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Fighting the Flying Circus (Wings of war) - Edward V. Rickenbacker

As a First World War aviation enthusiast of 40 years standing (I bought my first book on the subject when I was a preteen in April 1977), I had known about "FIGHTING THE FLYING CIRCUS" for some time. But it was only a few days ago that I at long last made the time to read it. And truly it is a fantastic story.

Before enlisting in the U.S. Army in 1917, Eddie Rickenbacker had achieved national renown as an auto racer. Though he had little formal education (comparatively most of his squadron mates were college or university students or graduates), he had worked at a variety of jobs and had become a skilled mechanic with a deep, intimate knowledge of engines. Rickenbacker managed to transfer into the U.S. Army Air Service (USAS), received his flight training in France, and was assigned in March 1918 to the newly established 94th Aero Squadron - one of 2 U.S. trained fighter units on the Western Front at that time.

In the book, Rickenbacker shares with the reader the full scope of his combat experiences. Despite the 94th Aero Squadron lacking armament for its fighters when first activated for combat, it began flying over the lines to give its pilots a feel for the challenges and perils of frontline flying. Rickenbacker flew many of his first combat missions with who was then America's leading fighter ace, Raoul Lufbery, who had had extensive experience flying with the Escadrille Lafayette in France's Aéronautique Militaire during 1916 and 1917. Lufbery had been brought over to the 94th as a steadying influence after transferring to the USAS.  For instance, in describing his first experience with German anti-aircraft fire (dubbed 'Archy'), Rickenbacker admitted that "[n]ever before did I, and never again will I quite so much appreciate the comfort of having a friend near at hand. I suddenly noticed that Major Lufbery was alongside me. Almost subconsciously I followed his maneuvers and gradually I began to realize that each maneuver he made was a direct word of encouragement to me. His machine seemed to speak to me, to soothe my feeling, to prove to me that there was no danger so long as I followed its wise leadership."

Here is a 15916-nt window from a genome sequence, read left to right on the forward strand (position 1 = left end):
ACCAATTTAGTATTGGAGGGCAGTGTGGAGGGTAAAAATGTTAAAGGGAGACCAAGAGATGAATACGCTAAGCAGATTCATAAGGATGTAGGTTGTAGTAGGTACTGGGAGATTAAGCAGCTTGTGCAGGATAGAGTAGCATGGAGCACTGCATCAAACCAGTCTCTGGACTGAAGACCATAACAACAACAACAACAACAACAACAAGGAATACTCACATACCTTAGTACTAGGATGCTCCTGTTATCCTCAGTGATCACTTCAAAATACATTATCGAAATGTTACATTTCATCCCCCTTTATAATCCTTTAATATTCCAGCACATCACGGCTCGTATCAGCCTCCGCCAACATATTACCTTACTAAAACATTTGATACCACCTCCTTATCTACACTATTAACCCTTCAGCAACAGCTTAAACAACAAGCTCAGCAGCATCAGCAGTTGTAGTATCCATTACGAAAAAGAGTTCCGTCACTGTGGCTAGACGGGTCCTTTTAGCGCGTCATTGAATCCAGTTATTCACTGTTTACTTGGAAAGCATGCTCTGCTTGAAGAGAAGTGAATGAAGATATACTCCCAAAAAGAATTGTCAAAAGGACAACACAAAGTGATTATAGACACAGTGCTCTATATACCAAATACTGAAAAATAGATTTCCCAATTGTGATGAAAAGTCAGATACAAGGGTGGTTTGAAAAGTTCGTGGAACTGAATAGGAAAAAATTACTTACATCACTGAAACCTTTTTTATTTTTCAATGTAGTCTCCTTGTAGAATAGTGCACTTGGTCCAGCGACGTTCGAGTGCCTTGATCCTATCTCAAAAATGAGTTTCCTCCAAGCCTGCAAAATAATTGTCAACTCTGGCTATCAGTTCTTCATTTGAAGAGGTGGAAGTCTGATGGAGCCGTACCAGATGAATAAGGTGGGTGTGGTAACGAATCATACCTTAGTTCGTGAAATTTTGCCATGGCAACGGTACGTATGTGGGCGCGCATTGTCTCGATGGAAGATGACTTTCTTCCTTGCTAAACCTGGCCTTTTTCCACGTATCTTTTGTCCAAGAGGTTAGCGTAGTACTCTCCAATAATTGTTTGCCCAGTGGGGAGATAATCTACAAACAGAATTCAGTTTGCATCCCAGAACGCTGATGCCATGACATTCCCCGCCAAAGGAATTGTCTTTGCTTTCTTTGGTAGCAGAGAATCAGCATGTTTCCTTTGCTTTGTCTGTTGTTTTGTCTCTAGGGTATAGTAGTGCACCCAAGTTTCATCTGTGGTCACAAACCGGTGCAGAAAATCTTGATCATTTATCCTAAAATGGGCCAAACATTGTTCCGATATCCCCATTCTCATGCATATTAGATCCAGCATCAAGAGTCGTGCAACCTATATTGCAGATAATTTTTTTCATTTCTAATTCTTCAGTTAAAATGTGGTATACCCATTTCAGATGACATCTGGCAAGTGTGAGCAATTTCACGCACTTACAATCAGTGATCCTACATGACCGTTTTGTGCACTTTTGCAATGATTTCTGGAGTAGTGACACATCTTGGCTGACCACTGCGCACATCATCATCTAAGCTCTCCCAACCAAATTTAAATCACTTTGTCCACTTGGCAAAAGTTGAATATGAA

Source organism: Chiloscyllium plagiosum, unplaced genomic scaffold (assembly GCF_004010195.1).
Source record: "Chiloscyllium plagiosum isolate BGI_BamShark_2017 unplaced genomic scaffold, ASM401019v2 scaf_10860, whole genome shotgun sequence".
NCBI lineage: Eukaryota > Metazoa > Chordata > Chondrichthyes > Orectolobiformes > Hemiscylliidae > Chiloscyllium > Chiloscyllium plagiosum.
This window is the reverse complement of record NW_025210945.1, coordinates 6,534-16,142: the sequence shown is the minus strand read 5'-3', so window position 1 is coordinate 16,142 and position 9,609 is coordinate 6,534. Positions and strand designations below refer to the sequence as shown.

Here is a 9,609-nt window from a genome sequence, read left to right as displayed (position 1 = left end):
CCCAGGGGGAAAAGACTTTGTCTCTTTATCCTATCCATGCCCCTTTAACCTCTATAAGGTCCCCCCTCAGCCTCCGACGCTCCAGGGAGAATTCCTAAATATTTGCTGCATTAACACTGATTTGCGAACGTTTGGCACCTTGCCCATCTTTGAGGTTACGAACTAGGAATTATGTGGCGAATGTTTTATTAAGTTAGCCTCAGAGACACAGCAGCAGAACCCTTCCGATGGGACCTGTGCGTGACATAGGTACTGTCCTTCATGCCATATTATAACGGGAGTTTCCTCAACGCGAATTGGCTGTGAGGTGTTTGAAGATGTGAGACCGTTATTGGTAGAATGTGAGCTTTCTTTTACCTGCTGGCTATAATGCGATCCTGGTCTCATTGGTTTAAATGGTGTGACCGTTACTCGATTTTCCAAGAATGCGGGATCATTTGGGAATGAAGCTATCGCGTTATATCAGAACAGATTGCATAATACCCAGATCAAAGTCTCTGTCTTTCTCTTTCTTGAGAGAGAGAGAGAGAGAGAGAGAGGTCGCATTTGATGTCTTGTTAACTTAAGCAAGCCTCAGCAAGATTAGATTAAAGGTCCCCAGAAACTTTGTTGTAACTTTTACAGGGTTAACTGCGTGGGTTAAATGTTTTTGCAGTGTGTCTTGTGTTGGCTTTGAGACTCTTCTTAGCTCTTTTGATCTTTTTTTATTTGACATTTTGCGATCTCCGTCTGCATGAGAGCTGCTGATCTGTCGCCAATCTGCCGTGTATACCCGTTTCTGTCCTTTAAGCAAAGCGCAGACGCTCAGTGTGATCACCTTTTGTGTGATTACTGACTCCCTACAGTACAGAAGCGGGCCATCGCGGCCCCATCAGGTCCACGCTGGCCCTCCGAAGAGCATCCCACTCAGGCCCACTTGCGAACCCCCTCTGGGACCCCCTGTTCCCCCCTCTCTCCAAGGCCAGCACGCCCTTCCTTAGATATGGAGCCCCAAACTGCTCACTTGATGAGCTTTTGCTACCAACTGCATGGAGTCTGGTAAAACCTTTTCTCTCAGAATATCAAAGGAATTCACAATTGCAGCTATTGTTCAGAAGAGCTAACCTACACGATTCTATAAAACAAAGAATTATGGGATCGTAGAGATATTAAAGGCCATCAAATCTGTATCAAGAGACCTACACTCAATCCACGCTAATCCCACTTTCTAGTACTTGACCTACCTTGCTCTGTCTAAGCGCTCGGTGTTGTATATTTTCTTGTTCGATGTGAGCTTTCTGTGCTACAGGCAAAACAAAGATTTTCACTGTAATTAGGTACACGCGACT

This marked the beginning of a long and overarching learning curve for Rickenbacker. And as a reader, it was fascinating to see how he developed in skill, confidence, and knowledge over the following months. The 94th Aero Squadron would, after flying a few weeks lacking armament, acquire machine guns for its Nieuport 28 fighters (the unit would be re-equipped with the robust and redoubtable SPAD XIII fighter by August 1918), and be in the vanguard of the American Expeditionary Force (AEF) in its offensive actions against the Germans during the summer and fall of 1918. By war's end, Rickenbacker would be commanding the 94th, having scored 26 confirmed victories. (The 94th Aero Squadron would emerge by November 11, 1918 as the top scorer among the 20 U.S. fighter squadrons in France.)

This is a book in which Rickenbacker shares with the reader the full gamut of life at the Front as he lived and experienced it. He speaks in considerable detail about his combat missions, which read like something out of the movie, "The Blue Max" --- flying through barrages of 'Archy' above the trenches, as well as the thrills and perils of aerial combat. Rickenbacker also conveys the pain and sorrow from losing friends in battle --- such as his buddy Hamilton Coolidge, an ace whose SPAD received a direct hit from anti-aircraft fire, disintegrating it in mid-air. This happened less than 2 weeks before the end of the war.

Anyone who has an interest in reading eyewitness accounts from the First World War or like to read thrilling tales of aerial combat will enjoy reading "FIGHTING THE FLYING CIRCUS."